1. It’s been a long time since Reggie Miller lit up the Miami Heat in a fourth quarter. But there was the former Pacer, now a TNT basketball analyst, bombing away at the struggling shell of a super team during the late stages of Thursday’s loss to the New York Knicks.
“This is getting ridiculous,” Miller said at one point in the 93-88 loss. “You’re talking about winning a championship with these superstar-caliber players, and all we’re seeing is a lot of one-on-one basketball. … This is why everyone is questioning what is Miami going to do when the game is close? Where is the ball going to end up?”
Dwyane Wade made 14 of 22 shots from the field on a 34-point night as he returned from migraine problems with new amber-shaded goggles. But LeBron James (7 of 24) struggled badly for the most part and appeared out of sync with his teammates.
The Heat, by the way, is now 1-8 in games decided by five points or less.
That’s enough to give Erik Spoelstra a migraine of his own.
2. Fellow TNT analyst Steve Kerr was even harsher, repeatedly calling out the wild-shooting Heat as it lost for the fifth time in its last six outings (and the one win came at home over woeful Toronto).
“If they’re ever going to get to that level where they can win a title, they’re going to have to learn to trust each other,” Kerr said. “Get to the second and third option offensively, get some movement and get open looks. Everything is too difficult right now.”
I’ll be out at Heat-Pistons tonight at the Triple-A and will have more blog impressions for you here. It will be interesting to see how the Heat responds coming off a disappointing performance at Madison Square Garden. Playing a lower-rung team on the second night of a back-to-back won’t make things any easier from an effort or sharpness standpoint.
Rip Hamilton is questionable for the Pistons with the flu, while leading scorer Rodney Stuckey is battling a bruised shoulder. If they caught even a few minutes of Thursday’s Heat loss and saw all those open looks Danilo Gallinari got down the stretch, they’ll play for sure.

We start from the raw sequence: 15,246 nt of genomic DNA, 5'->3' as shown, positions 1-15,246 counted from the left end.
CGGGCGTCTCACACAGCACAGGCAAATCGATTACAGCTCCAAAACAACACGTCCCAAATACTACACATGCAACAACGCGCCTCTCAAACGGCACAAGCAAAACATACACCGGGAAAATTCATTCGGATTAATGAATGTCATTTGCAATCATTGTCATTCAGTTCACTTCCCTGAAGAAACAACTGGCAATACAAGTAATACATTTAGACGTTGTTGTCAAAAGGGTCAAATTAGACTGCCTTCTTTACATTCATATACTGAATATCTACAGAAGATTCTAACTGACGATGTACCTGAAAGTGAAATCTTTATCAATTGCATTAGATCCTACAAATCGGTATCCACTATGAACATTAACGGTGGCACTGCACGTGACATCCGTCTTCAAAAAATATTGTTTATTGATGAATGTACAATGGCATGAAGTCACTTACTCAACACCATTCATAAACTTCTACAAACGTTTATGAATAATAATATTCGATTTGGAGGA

3. Here’s a fascinating breakdown from HogsHaven.com on the so-called 26-27-60 Rule for drafting quarterbacks. History shows if a quarterback scores a 26 or better on the Wonderlic, starts 27 or more games in college and has a career completion percentage of 60 or better, his chances of NFL success are far better than those who fall short of these standards. We won’t have Wonderlic results for some time, but taking the other two categories, this year’s QB class has already started to sort itself out. Still alive are Blaine Gabbert (Missouri), Andy Dalton (Texas Christian), Greg McElroy (Alabama) and Christian Ponder (Florida State). Among those who won’t qualify, even if they score a perfect 50 on the Wonderlic: Cam Newton, Jake Locker, Ryan Mallett, Colin Kaepernick and Ricky Stanzi (by 0.2 in completion percentage). For what it’s worth …
4. If Titans coach Jeff Fisher had gotten himself fired just three weeks earlier, Steve Ross’ jet might have made a detour to Nashville on its way back from California. Instead, the man who had been the NFL’s longest-tenured coach will get paid $8 million to sit out this season, recharge his battery and position himself for the next big opening in the post-CBA world. That means Fisher and Bill Cowher will be going head-to-head again a year from now, just like they used to in the AFC Central and just as they did when Cowher (then an Eagles linebacker) broke Fisher’s leg on a punt return for the Bears in 1983. (Nice work, Bud Adams, you 88-year-old loon.)
5. Initial reports had the Titans still planning to deal or (more likely) release Vince Young this offseason. But that seems like faulty logic considering Young’s major problems in Tennessee mostly had to do with Fisher and the Titans don’t have a solid backup plan. (Unless they want to start former FAU star Rusty Smith.) Plus, Adams has a geriatric man crush on his fellow Houstonian, who still has the support of star running back Chris Johnson, so I wouldn’t be the least bit surprised to see VY stay put.